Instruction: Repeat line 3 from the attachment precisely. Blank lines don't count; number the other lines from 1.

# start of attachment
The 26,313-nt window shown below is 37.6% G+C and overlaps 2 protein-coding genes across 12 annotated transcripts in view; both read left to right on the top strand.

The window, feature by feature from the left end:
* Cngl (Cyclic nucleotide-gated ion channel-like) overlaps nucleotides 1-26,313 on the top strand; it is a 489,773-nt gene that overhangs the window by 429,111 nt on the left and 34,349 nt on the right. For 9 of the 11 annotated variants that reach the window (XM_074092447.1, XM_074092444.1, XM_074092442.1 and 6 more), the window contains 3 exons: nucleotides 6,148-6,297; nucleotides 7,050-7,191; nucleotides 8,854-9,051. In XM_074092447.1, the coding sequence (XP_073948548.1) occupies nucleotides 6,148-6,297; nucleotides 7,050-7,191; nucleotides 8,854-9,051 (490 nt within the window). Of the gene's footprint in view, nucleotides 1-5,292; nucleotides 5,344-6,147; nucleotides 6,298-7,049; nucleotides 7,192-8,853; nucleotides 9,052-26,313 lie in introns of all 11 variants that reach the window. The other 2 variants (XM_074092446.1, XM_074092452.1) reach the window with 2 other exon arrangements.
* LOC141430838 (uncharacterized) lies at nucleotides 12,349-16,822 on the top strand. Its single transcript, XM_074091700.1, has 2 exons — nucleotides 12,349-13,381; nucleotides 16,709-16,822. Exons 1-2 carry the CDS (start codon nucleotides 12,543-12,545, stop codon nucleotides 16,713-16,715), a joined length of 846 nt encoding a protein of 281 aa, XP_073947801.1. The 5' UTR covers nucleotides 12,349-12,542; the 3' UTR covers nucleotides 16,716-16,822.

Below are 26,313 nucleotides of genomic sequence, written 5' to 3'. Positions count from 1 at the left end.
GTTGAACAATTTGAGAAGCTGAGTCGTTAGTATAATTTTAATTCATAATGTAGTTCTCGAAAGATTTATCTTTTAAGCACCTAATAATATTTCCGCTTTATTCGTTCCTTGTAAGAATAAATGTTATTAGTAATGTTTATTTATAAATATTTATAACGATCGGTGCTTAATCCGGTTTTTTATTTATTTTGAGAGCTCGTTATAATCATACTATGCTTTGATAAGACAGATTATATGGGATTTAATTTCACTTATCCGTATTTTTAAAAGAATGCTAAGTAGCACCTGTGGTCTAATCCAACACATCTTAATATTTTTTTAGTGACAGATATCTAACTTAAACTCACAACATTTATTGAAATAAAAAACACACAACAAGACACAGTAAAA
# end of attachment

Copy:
* Cngl (Cyclic nucleotide-gated ion channel-like) overlaps nucleotides 1-26,313 on the top strand; it is a 489,773-nt gene that overhangs the window by 429,111 nt on the left and 34,349 nt on the right. For 9 of the 11 annotated variants that reach the window (XM_074092447.1, XM_074092444.1, XM_074092442.1 and 6 more), the window contains 3 exons: nucleotides 6,148-6,297; nucleotides 7,050-7,191; nucleotides 8,854-9,051. In XM_074092447.1, the coding sequence (XP_073948548.1) occupies nucleotides 6,148-6,297; nucleotides 7,050-7,191; nucleotides 8,854-9,051 (490 nt within the window). Of the gene's footprint in view, nucleotides 1-5,292; nucleotides 5,344-6,147; nucleotides 6,298-7,049; nucleotides 7,192-8,853; nucleotides 9,052-26,313 lie in introns of all 11 variants that reach the window. The other 2 variants (XM_074092446.1, XM_074092452.1) reach the window with 2 other exon arrangements.